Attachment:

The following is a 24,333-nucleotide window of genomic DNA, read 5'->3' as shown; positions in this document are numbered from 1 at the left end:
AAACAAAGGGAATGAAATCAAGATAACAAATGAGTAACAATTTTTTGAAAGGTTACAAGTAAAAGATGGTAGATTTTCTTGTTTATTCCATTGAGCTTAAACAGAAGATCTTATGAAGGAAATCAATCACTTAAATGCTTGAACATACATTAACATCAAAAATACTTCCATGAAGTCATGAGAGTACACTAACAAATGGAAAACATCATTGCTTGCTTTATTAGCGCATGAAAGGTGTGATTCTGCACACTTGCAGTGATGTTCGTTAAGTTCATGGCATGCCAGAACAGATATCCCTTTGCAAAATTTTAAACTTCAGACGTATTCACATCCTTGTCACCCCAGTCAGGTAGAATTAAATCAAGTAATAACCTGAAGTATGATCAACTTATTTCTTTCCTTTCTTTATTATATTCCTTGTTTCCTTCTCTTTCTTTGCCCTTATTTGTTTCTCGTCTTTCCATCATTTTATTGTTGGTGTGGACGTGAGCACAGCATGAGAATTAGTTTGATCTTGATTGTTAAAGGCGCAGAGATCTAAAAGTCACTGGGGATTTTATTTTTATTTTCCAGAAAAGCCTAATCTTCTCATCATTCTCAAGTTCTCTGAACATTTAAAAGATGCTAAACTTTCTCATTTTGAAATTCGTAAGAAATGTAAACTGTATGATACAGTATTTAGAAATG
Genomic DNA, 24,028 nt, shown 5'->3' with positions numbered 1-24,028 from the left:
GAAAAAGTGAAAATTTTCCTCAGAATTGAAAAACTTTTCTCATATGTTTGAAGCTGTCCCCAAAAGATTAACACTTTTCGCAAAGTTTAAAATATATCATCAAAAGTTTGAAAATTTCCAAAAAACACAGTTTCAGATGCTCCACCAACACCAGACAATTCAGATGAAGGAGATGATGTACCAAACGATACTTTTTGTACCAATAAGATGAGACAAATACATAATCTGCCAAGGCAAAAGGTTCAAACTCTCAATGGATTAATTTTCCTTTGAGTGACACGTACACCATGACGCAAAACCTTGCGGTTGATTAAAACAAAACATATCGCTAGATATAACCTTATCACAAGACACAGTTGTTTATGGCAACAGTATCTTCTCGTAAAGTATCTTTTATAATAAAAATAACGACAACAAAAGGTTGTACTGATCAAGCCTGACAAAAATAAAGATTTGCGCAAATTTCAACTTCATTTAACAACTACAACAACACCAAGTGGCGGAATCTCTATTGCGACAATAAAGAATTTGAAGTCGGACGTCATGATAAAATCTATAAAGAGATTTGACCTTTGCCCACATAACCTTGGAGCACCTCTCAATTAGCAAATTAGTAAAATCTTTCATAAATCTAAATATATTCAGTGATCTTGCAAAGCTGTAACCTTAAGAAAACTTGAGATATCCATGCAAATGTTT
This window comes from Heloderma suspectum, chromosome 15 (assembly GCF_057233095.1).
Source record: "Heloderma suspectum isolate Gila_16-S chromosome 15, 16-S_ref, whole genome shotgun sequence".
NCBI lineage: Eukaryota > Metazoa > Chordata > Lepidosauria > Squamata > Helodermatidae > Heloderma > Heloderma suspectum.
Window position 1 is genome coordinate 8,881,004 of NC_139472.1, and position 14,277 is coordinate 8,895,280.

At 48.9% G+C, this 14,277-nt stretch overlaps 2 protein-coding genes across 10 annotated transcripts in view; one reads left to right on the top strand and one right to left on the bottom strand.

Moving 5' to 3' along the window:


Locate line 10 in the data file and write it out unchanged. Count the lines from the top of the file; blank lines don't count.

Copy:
Moving 5' to 3' along the window: